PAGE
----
Long-term test (Introduction): Mahindra Pik Up DC 2,2 CRDE 4×4 S10
After a month without a bakkie, I am back on track with the latest version of Mahindra’s double cab. Formally called the Scorpio Pik Up – it is based on the Scorpio SUV – this S10 version comes with four-wheel drive and low range. Knowing the duties that lay in store, we requested a towbar and suggested rubberising the load bay for all the work envisaged. Side steps were added, too; not a bad feature due to the raised height of this bakkie.
I had returned from a launch on a public holiday and hopped right in, packed for a weekend up the West Coast and headed off after inserting a USB stick and a CD, plus pairing my phone. I punched in the destination and, at first, it said, “Not recognised.” Then I noticed I first had to tell the system in which country I was. Now that’s impressive. Perhaps a trip through Africa is on the cards?
Travelling at a true speed of about 110 km/h (the speedometer over-reads by 4%) into a northerly wind meant the fuel consumption wasn’t great but the trip back saw an improvement, again taking it easy. The engine is flexible – much quieter than the original Scorpio units – and the gearbox is precise with a short throw, notwithstanding a longish lever.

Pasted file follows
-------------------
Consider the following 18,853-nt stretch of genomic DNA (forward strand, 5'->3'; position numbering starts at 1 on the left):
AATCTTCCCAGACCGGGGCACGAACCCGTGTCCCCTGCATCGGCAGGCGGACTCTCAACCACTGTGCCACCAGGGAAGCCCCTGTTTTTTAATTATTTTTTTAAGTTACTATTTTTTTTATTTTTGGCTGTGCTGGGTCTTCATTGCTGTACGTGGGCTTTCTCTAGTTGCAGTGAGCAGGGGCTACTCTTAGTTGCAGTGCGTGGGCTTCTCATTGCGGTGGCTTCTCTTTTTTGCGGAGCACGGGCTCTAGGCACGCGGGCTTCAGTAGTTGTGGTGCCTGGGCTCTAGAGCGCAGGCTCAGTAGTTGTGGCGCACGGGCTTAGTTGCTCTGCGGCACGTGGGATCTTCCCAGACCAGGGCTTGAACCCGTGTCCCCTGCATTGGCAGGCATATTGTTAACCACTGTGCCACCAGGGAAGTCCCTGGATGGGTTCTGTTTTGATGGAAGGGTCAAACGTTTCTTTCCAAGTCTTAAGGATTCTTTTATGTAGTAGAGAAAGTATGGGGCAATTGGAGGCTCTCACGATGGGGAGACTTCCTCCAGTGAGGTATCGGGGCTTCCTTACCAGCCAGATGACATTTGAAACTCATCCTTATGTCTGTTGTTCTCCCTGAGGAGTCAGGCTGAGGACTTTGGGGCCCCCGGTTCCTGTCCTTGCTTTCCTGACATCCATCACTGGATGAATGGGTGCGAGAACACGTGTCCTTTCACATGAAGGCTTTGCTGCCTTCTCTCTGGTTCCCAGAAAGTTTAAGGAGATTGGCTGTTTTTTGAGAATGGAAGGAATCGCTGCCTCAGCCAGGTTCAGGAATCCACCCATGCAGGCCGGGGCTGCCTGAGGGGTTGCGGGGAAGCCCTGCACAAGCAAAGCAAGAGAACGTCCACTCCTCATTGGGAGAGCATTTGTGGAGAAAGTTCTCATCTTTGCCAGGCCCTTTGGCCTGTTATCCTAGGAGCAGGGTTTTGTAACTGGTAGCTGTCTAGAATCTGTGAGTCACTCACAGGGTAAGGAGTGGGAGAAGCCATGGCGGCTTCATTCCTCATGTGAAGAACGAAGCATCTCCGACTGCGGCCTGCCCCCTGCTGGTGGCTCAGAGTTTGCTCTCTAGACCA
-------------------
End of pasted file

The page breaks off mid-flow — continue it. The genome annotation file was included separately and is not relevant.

A narrow sand road not far from the beach was the ideal environment in which to conduct an initial test of the Pik Up’s capabilities. The sand became quite soft in places and I stopped to test the pull-away from standstill.
After stalling the engine because first gear is quite tall, I switched to low range and from there it was a breeze. Some of the sand was so soft that it felt as if the handbrake was still engaged and it required plenty of throttle in the first three gears to avoid getting stuck on an incline. This was with the tyres fully inflated, though, and it’s important to remember these JK Elanzo tyres are all-terrain biased.
One of the features that has come in handy is the ability to deactivate the auto lights and wipers if desired. I dislike auto wipers for false sweeps caused by sand but, as there is no intermittent setting, I’ve chosen to activate them when it rains lightly. This then performs the intermittent action automatically and effectively.
A farm trip has already been ticked off, with 500 kg of goods loaded and this smoothed the firm ride a little. I noticed there was minimal sagging in the rear suspension; a good sign as, no doubt, in the coming year the Mahindra will carry even heavier loads.
After 1 month
Current Mileage: 740 km
Average fuel consumption: 10,18 L/100 km
We like: positive-feeling gearbox
We don’t like: large turning circle